As we all know, FLSA lawsuits are popping up everywhere, especially here in the Middle District of Florida, where we have one of the highest FLSA filing rates in the country.  Curbing timecard abuse is a major challenge for employers with hourly employees working in the field.  Having a solid timekeeping policy can help your company avoid the dreaded FLSA lawsuit.  Keep the following principles in mind when creating and enforcing your timekeeping policy:


  1. Formulate and publicize your policy. The policy should clearly define compensable time and company timekeeping rules, and it should be included in the Employee Handbook (remember to get each employee to sign an acknowledgement). It should state that accurate timekeeping is each employee’s responsibility and that violations of the policy are grounds for discipline up to and including discharge.
  2. Define break periods. The employer should set the rules concerning entitlement to and the frequency and length of breaks. Lunch periods of 30 minutes or longer may be treated as non-working time if the employee is completely relieved of duty. Break periods of 20 minutes or less must be counted as paid working time.
  3. Ensure accurate timekeeping. Employees should be required to sign in and out for all breaks regardless of whether they are compensable. Requiring the employee to make an affirmative statement as to actual time spent on break makes it easier to detect violations. Falsifying or inaccurately reporting time worked or tampering with another employee’s time records should be considered a serious workplace violation.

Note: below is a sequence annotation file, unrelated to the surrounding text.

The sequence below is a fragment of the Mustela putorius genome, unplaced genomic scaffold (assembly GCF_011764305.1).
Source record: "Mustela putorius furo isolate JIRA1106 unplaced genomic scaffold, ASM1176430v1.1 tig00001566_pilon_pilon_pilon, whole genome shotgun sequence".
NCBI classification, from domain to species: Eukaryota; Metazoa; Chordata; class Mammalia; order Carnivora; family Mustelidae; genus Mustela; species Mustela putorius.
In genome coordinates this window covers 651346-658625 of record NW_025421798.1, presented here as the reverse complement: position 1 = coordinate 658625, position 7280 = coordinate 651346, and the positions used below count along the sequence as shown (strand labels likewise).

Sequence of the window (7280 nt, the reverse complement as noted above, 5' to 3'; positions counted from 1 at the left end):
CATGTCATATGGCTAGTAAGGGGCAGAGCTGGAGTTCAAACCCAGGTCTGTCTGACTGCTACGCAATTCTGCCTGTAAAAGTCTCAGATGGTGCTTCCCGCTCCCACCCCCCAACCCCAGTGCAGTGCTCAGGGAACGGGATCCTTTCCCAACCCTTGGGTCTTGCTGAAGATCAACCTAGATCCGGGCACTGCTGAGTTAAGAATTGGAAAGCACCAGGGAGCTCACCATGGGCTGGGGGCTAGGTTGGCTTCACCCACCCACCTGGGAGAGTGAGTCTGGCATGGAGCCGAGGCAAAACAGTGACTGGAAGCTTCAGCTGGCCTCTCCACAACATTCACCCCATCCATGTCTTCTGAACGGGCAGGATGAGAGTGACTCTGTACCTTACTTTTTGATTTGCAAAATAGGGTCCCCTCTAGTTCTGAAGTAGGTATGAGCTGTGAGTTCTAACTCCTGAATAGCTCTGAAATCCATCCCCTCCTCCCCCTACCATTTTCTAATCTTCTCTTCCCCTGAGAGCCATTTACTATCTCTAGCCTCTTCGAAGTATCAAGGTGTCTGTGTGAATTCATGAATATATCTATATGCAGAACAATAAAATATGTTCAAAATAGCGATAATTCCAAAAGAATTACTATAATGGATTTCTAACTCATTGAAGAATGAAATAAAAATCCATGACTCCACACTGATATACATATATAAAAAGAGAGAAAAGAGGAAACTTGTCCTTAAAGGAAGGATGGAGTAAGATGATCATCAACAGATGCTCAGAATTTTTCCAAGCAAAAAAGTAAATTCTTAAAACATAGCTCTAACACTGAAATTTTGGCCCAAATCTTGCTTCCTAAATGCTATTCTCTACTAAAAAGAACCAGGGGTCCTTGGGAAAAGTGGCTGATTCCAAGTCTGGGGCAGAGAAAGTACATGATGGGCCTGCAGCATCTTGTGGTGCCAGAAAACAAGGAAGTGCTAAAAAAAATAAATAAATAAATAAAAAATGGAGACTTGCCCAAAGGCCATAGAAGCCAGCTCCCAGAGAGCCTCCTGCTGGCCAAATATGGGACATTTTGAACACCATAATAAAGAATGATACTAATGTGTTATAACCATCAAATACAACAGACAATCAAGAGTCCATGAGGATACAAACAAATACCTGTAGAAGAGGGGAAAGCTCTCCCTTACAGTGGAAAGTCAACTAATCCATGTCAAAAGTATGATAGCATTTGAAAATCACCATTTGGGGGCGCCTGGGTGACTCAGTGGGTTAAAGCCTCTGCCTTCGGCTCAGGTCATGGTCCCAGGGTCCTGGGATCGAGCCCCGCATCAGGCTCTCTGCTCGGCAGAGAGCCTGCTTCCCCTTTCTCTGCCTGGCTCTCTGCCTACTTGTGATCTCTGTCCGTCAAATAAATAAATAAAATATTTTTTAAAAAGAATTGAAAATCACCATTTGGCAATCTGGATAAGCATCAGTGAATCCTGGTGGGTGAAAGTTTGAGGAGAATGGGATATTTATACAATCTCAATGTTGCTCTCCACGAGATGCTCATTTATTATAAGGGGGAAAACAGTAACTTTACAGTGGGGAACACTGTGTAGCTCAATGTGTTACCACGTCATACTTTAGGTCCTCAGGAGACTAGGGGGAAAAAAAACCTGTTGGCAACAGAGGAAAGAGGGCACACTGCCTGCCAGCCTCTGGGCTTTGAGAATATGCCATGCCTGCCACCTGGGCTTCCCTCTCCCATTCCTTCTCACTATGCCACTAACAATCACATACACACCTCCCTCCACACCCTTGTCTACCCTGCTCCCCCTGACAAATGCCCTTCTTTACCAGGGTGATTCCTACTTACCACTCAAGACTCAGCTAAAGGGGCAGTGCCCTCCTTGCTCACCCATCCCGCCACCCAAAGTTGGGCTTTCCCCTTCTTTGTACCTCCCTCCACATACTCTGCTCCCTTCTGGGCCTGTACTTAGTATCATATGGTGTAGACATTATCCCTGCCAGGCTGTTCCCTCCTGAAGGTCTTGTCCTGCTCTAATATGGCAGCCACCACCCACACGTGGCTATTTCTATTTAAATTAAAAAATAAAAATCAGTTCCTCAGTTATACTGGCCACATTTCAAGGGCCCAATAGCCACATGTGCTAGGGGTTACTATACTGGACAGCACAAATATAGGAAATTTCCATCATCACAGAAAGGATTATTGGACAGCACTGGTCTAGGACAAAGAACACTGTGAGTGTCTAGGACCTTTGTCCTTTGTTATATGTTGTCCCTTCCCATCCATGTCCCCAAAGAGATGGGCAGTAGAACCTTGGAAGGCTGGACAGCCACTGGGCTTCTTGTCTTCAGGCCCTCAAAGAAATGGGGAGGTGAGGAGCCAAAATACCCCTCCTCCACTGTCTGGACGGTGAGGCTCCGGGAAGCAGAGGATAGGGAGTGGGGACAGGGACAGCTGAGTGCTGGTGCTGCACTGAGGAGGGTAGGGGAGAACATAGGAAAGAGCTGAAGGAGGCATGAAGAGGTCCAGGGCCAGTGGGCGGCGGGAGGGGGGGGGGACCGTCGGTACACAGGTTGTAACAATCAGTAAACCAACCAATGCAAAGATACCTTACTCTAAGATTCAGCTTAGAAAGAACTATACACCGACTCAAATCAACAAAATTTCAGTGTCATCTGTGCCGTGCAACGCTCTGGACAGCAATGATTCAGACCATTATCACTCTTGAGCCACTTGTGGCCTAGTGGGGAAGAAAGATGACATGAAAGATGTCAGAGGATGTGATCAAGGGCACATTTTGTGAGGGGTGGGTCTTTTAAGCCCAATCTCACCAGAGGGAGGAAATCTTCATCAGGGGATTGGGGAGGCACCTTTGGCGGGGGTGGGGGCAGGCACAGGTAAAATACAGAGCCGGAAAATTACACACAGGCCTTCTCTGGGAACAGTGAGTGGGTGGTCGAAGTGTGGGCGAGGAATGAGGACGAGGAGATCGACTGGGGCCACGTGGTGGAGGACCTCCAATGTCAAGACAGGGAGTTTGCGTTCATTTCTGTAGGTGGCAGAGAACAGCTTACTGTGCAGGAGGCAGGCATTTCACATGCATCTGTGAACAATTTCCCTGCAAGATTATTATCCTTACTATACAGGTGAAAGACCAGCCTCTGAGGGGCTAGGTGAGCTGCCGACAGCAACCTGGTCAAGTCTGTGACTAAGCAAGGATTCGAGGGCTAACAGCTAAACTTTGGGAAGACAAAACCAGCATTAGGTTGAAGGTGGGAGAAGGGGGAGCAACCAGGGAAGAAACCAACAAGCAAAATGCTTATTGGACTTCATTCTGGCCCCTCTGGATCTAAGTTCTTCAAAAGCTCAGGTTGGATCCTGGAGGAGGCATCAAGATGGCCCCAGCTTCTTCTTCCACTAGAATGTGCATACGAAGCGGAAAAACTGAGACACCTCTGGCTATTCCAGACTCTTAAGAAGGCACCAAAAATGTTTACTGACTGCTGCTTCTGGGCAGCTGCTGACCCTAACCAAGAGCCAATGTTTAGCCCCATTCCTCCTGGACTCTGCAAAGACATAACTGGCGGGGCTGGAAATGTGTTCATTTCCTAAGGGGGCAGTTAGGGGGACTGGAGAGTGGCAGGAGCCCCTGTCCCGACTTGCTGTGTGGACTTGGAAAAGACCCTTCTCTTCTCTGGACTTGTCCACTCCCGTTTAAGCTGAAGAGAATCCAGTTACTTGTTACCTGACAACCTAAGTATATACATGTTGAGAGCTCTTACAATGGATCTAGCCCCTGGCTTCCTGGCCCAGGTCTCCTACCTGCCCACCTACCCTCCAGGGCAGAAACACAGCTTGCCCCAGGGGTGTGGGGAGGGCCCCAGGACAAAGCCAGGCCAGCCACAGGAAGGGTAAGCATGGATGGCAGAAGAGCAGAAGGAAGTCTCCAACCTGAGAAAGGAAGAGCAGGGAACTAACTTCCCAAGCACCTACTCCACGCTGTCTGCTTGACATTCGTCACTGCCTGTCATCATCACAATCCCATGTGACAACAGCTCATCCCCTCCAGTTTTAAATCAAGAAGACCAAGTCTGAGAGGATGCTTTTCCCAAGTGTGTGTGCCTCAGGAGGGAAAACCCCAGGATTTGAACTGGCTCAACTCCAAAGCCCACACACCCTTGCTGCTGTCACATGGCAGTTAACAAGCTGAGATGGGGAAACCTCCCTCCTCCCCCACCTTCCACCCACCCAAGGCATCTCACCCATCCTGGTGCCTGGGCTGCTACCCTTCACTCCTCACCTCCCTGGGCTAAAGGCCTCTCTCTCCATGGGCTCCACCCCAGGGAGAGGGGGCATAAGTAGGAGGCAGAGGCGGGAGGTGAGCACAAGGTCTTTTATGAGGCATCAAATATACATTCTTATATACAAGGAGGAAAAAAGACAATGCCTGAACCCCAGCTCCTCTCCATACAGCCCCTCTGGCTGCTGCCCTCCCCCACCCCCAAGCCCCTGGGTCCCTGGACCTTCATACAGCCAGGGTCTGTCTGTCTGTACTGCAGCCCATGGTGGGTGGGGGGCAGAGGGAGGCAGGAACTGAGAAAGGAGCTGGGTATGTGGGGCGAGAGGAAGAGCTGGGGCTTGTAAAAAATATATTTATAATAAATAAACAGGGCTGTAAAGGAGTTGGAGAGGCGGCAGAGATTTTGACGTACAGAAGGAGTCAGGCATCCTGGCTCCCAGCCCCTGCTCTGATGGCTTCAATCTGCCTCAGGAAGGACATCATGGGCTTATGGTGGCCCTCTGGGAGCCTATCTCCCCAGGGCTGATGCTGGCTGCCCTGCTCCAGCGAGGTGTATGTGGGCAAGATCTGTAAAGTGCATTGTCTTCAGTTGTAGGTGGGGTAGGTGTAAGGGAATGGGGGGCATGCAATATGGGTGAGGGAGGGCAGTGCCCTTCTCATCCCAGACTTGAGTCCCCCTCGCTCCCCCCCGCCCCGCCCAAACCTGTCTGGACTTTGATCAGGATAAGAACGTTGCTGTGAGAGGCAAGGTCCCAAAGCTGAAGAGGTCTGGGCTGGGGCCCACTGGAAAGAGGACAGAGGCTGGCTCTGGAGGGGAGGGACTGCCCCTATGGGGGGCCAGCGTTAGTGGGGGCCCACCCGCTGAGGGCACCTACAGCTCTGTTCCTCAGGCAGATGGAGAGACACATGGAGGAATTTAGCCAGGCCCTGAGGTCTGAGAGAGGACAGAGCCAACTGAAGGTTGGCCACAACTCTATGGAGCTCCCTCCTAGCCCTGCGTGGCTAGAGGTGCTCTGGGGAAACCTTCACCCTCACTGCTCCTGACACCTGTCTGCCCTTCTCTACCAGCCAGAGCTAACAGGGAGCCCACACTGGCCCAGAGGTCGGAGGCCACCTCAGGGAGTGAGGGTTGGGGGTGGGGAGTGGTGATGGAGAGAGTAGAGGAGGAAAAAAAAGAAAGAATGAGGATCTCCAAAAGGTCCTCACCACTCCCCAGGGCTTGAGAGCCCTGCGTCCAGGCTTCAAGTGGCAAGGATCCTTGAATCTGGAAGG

4. Consistently enforce the policy. Employers should monitor compliance with their policy. Automated processes are available to help track hours worked (i.e. if field employees are using company vehicles, GPS systems may be used to detect violations). Managers should verify the timekeeping records of employees under their supervision. Take care to ensure your policy is uniformly enforced to reduce the risk of discrimination and retaliation claims.
Bottom line:  From a legal standpoint, it is better to treat situations of unauthorized and/or excessive breaks as violations of a specific company policy. Impose discipline on the offending employee, but do not dock his or her pay for unauthorized breaks, inaccurate timekeeping, or similar violations.  Improperly docking pay is a sure fire way to land your company an FLSA lawsuit.